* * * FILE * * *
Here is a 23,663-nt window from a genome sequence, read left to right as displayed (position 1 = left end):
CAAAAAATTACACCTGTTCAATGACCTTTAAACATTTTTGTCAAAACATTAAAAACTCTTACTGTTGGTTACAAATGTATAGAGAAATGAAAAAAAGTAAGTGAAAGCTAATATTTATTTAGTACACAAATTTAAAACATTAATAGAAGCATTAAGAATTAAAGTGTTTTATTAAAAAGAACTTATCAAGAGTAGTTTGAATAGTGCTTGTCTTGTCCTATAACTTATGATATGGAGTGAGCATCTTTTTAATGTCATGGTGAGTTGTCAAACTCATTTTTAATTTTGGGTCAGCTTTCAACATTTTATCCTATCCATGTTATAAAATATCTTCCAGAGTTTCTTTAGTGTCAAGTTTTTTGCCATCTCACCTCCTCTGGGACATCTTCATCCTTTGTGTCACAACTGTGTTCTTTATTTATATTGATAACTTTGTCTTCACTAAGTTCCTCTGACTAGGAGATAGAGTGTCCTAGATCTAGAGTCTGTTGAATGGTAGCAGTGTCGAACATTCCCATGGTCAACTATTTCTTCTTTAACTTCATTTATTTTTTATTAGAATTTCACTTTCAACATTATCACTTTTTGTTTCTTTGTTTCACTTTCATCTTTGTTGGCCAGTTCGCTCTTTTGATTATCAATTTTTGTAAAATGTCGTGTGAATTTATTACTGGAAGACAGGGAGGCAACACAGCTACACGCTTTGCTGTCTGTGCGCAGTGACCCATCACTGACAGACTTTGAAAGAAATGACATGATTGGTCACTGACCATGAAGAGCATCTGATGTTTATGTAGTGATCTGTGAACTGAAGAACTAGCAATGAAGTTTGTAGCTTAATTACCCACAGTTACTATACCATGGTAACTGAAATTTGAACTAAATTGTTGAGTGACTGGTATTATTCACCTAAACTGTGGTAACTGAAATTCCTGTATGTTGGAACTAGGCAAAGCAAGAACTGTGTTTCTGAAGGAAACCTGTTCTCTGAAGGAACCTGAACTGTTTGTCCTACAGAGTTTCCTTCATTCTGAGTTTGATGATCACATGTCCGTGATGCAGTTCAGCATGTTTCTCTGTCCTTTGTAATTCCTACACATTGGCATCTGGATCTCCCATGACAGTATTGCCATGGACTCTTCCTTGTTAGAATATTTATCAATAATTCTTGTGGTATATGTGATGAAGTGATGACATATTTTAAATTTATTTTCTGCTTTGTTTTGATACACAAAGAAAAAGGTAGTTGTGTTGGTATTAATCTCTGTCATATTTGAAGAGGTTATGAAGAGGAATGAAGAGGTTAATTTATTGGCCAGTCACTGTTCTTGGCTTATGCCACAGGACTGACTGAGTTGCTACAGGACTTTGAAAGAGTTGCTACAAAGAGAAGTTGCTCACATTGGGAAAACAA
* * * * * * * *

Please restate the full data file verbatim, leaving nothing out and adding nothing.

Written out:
Here is a 23,663-nt window from a genome sequence, read left to right as displayed (position 1 = left end):
CAAAAAATTACACCTGTTCAATGACCTTTAAACATTTTTGTCAAAACATTAAAAACTCTTACTGTTGGTTACAAATGTATAGAGAAATGAAAAAAAGTAAGTGAAAGCTAATATTTATTTAGTACACAAATTTAAAACATTAATAGAAGCATTAAGAATTAAAGTGTTTTATTAAAAAGAACTTATCAAGAGTAGTTTGAATAGTGCTTGTCTTGTCCTATAACTTATGATATGGAGTGAGCATCTTTTTAATGTCATGGTGAGTTGTCAAACTCATTTTTAATTTTGGGTCAGCTTTCAACATTTTATCCTATCCATGTTATAAAATATCTTCCAGAGTTTCTTTAGTGTCAAGTTTTTTGCCATCTCACCTCCTCTGGGACATCTTCATCCTTTGTGTCACAACTGTGTTCTTTATTTATATTGATAACTTTGTCTTCACTAAGTTCCTCTGACTAGGAGATAGAGTGTCCTAGATCTAGAGTCTGTTGAATGGTAGCAGTGTCGAACATTCCCATGGTCAACTATTTCTTCTTTAACTTCATTTATTTTTTATTAGAATTTCACTTTCAACATTATCACTTTTTGTTTCTTTGTTTCACTTTCATCTTTGTTGGCCAGTTCGCTCTTTTGATTATCAATTTTTGTAAAATGTCGTGTGAATTTATTACTGGAAGACAGGGAGGCAACACAGCTACACGCTTTGCTGTCTGTGCGCAGTGACCCATCACTGACAGACTTTGAAAGAAATGACATGATTGGTCACTGACCATGAAGAGCATCTGATGTTTATGTAGTGATCTGTGAACTGAAGAACTAGCAATGAAGTTTGTAGCTTAATTACCCACAGTTACTATACCATGGTAACTGAAATTTGAACTAAATTGTTGAGTGACTGGTATTATTCACCTAAACTGTGGTAACTGAAATTCCTGTATGTTGGAACTAGGCAAAGCAAGAACTGTGTTTCTGAAGGAAACCTGTTCTCTGAAGGAACCTGAACTGTTTGTCCTACAGAGTTTCCTTCATTCTGAGTTTGATGATCACATGTCCGTGATGCAGTTCAGCATGTTTCTCTGTCCTTTGTAATTCCTACACATTGGCATCTGGATCTCCCATGACAGTATTGCCATGGACTCTTCCTTGTTAGAATATTTATCAATAATTCTTGTGGTATATGTGATGAAGTGATGACATATTTTAAATTTATTTTCTGCTTTGTTTTGATACACAAAGAAAAAGGTAGTTGTGTTGGTATTAATCTCTGTCATATTTGAAGAGGTTATGAAGAGGAATGAAGAGGTTAATTTATTGGCCAGTCACTGTTCTTGGCTTATGCCACAGGACTGACTGAGTTGCTACAGGACTTTGAAAGAGTTGCTACAAAGAGAAGTTGCTCACATTGGGAAAACAA